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We have often been asked to make some amendments by the planning officer.  Can you agree some amendments to the windows at the front?  It will get mighty hot in there in the mornings and if they are habitable rooms there will be no privacy and not much space for furniture.  Also bear in mind that glazed gables are very tricky for curtains and blinds, so a poor choice for bedrooms.

 

I think you could cut down the glazing at the front by up to 40% and still have a successfully resolved elevation.  Maybe just agree to an extension on the current application and get the amendments done tout suite.

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It's not a pretty elevation at all, can't imagine there's many areas that would fit in with!

I would have a discussion with the planners first - there's 6 different window geometries on the front elevation, looks like it could be easily rationalised, the proportions of the walls around the windows is also very clunky looking, is this style something that you've asked for but isn't necessarily what the architect usually does? Strikes me as a bit off in terms of the detail and style...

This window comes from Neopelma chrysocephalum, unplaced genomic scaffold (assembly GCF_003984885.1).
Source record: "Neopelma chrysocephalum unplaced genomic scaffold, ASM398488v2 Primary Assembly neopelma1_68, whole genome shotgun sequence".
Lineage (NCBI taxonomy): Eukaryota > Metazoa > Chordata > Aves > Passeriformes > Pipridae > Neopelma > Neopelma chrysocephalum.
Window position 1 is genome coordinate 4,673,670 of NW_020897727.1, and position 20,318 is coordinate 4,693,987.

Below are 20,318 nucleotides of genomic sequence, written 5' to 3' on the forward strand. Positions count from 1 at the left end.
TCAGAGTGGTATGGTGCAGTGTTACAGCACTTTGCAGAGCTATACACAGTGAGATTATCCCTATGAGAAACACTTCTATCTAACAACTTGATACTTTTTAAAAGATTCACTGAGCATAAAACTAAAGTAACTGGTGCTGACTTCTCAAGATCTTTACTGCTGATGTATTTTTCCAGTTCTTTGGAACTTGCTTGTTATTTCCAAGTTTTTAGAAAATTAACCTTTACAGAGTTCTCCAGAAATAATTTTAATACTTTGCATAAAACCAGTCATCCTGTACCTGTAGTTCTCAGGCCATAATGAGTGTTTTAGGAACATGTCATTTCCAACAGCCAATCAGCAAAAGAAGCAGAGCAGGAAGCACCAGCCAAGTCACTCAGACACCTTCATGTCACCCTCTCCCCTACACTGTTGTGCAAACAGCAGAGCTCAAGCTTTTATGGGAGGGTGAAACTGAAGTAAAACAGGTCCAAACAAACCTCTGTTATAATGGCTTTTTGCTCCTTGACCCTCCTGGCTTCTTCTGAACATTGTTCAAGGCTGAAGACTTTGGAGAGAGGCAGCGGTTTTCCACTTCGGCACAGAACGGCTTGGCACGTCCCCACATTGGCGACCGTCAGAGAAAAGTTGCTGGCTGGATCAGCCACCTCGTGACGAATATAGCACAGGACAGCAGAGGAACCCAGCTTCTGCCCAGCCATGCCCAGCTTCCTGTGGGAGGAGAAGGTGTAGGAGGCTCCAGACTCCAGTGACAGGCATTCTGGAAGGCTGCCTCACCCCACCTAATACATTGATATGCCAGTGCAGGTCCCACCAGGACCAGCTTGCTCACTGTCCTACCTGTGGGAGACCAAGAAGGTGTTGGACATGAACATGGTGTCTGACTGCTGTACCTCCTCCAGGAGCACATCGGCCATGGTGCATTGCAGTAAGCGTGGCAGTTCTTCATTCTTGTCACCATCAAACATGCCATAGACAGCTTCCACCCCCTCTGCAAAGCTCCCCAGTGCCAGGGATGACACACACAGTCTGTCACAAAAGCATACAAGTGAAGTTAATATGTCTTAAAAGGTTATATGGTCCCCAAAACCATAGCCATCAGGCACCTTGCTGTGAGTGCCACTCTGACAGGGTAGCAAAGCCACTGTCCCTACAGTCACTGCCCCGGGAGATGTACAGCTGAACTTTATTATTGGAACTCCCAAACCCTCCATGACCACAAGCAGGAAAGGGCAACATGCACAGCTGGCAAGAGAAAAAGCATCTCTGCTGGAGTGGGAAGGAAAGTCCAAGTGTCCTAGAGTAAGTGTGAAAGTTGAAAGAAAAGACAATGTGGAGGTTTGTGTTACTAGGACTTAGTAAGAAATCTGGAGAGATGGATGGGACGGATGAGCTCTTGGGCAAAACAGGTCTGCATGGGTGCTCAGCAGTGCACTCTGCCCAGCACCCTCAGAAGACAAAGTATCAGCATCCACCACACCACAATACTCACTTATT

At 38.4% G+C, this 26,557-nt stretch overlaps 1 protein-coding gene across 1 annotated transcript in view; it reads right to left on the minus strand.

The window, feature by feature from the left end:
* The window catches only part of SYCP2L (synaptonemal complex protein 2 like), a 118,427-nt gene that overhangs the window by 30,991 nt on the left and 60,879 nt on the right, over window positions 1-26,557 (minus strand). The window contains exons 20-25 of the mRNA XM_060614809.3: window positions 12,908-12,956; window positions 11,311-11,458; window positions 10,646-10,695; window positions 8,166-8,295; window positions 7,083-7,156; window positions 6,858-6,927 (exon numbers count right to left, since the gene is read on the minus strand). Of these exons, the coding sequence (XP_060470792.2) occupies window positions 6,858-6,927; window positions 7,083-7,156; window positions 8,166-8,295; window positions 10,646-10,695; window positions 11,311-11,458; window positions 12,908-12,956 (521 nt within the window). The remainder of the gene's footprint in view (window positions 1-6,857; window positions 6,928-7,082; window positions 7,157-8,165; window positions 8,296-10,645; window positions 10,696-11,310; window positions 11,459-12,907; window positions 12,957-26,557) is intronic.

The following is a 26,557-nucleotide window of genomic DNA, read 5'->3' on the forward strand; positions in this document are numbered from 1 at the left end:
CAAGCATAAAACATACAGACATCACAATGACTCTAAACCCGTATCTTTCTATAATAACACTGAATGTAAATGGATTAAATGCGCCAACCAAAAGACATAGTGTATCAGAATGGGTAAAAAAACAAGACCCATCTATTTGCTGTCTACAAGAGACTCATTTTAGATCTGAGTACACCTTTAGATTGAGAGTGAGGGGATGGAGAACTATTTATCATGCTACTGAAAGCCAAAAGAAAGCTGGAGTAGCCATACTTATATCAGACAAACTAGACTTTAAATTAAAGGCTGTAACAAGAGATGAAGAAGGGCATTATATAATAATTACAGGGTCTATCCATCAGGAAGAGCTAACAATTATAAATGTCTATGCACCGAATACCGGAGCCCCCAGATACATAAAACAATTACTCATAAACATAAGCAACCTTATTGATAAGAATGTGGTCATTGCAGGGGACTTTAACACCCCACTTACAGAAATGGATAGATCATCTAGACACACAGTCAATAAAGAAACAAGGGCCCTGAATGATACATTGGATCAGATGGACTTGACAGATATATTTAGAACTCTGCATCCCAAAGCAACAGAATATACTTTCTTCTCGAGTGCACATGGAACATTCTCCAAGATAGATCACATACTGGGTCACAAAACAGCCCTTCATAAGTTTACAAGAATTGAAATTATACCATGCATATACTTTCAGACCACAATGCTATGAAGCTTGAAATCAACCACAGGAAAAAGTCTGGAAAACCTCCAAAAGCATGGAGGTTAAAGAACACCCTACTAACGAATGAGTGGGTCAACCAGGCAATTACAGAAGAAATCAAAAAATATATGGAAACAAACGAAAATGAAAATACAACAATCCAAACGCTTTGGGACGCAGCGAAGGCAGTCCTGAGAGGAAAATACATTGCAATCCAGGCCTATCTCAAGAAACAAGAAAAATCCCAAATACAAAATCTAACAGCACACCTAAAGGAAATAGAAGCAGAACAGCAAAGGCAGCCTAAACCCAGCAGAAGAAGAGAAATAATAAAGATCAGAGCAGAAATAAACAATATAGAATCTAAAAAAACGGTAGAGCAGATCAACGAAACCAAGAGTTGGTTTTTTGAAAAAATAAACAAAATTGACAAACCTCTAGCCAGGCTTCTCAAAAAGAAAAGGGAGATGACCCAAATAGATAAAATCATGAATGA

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Personally, i am not keen on the design, and i think it looks like an expensive and pain in the butt build. However, the planning officer is a typical tosser. As has been said if there is no particular street scene than what is the problem ? His own view. IMO he should not be allowed a view. It either meets policies or it don't.

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There’s a lot of glass there 

 

We are about to submit Lots of glass and glazed piles 

I’ve run the design by a Structual Engineer friend 

Hes advised to loose a couple of glazed pikes and scale down the glazed doors 

He said I’m only telling you what planners will tell you in six weeks time 

 

We are busy rethinking ready for submission in the morning 

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Don't be rude about the planner....especially as this blog is googleable, and it will hardly help if this is seen.

In defence of planners, they get attacked by all sides. Therefore they will stick to the rules. It is for you to find out what they are looking for (on behalf of their community) and make it fit.